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Tokyo Olympics: Redefining the boundaries of gender in sport

The Tokyo Olympics was a path breaking event for the world of sports in so many ways. Be it the Covid disaster that preceded it and how Japan still delivered,Japan’s resolve to make the games environmentally sustainable, the introduction of new sports like skateboarding, or India’s great performance both in the Olympics and the Paralympics. There is a long list of things and so much to be in awe of.

For me the Games were truly also path breaking for two important reasons- first the representation of the LGBTQIA + community in these games was the highest at around 185 athletes, and secondly the first ever representation of a transgender woman in the Olympics history, by weight lifter, Laurel Hubbard from New Zealand. In this list of athletes India had only one representative in Dutee Chand, who is India’s first openly LGBTQ athlete.

Over 180 LGBTQIA+ athletes in Tokyo Olympics

Laurel Hubbard of New Zealand at the Tokyo Olympics

In the Indian sports ecosystem the LGBTQIA + community is absolutely unrepresented. While there is no official data on the LGBTQIA+ population in India, the world’s largest democracy, the government estimates there are 2.5 million gay people. Elite Indian sport has only one athlete representing this community in Dutee Chand.

Do we really not have any more athletes from the community in sport, or is it just that we have been unable as a people to make athletes feel comfortable with their sexuality or gender and be open about it?

In terms of initiatives and policy to include transgender population in sport, we have only the Karnataka Sports policy that at least accepts the fact that there are genders other than male and female. Having said that, there has hardly been any progress in terms of implementation of the policy initiatives. There has been an attempt in Kerala to hold separate games by the state for the transgender population in 2018. While Manipur has an all transgender men football team in the country, ll these initiatives are too sparse and isolated to really lead to tangible changes in the world of Indian sport.

Pic Courtesy: Scroll- Kerala Transgender Games

For me as a former woman athlete, the most fascinating development and debate has been the inclusion of transgender women athletes in the women’s category in sport. There are valid points to make on both sides of the debate- a section of people that support transgender woman participation and a section that does not support it in women’s sport.

In this issue the struggle seems to be to balance inclusivity, fairness, and safety.

Who is a transgender woman athlete?

Transgender is an umbrella term. The LGBTQIA Resource Center states that if a person identifies as transgender, their gender identity differs from the traditional expectations of the sex that a doctor assigns someone at birth. For example, a ‘trans woman’ may refer to a person whom a doctor assigned as male at birth, identifies as a woman. The term ‘transgender’ may also include those people who are non-binary or gender-queer. Intersex persons on the other hand refer to individuals who are born with certain sex characteristics, such as chromosome patterns or genitals, which do not fit normative binary notions about male and female bodies.

In women's sports the debate is mainly about athletes who transition from male to female.

What are the international policies around transgender and intersex athletes in elite sport?

For several years now, sports authorities have regulated trans-women and intersex women’s participation in sport through a policy termed ‘sex testing.’ Sex testing, which seeks to identify athletes whose hormone levels are abnormal in comparison to others of their sex, is premised on the notion that testosterone levels are the primary driver of athleticism. It was first introduced at the European Athletics Championships in 1966 in response to some allegations that some female athletes were actually male. In response to this, the IOC (Indian Olympic Committee) became the first sporting organization to establish a medical commission. This policy of gender testing continued until 2000, when it was widely criticized as discriminatory and intrusive. It was looked upon as a violation of the right to privacy. The targets for this testing were invariably women, who were made to undergo visual testing, as well as testing of their DNA and bodily fluids.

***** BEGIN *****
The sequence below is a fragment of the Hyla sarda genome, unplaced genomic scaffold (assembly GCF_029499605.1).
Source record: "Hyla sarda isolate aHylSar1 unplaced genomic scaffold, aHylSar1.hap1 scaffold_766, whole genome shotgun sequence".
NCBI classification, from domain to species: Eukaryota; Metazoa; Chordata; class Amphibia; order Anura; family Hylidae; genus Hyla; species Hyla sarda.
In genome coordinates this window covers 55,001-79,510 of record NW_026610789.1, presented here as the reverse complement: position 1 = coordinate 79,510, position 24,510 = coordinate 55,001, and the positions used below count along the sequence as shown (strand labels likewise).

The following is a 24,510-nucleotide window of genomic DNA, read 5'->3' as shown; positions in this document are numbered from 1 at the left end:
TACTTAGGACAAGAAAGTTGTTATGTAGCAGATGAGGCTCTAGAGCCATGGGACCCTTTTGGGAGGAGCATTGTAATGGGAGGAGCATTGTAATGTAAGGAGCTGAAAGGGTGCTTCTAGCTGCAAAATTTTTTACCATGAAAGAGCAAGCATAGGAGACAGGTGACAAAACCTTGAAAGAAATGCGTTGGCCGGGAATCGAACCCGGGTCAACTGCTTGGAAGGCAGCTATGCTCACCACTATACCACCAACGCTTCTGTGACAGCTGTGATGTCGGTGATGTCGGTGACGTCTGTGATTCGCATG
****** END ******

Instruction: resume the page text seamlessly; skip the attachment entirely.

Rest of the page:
In 2000, the IOC discontinued this policy of Gender Testing because medical experts could not reach an agreement on what determines a female to be genetically, a female. In response to pressure regarding what had occurred at the 2000 Olympics, the IOC decided to allow transsexuals to participate in the Olympics. The IOC, after long consideration of medical issues has also ruled that as long as an athlete's gender is legally recognized and he or she has completed at least two years of post-op hormone therapy, she or he could legally compete in the games. In addition to this, IOC's regulations says trans women can compete if their testosterone levels in serum are at 10 nanomoles per liter for a year for at least 12 months prior to their first competition. Besides this, particularly for trans women, the IOC states, “The athlete has declared that her gender identity is female. The declaration cannot be changed, for sporting purposes, for a minimum of four years.”

This map shows the stance various states have taken on transgender participation in US sport.

What are some arguments for and against the participation of transgender women in women’s sport?

Critics of inclusion of transgender women in women’s sport contend that doing so would jeopardise competition. Insofar as men can rely on physiological advantages that make them faster, stronger, or bulkier, transwomen, too, can benefit thereby making women’s sport unfair. Another argument put forth is that cisgender males can misuse the provision, participate and win medals in women’s sport fraudulently by undergoing hormonal treatment.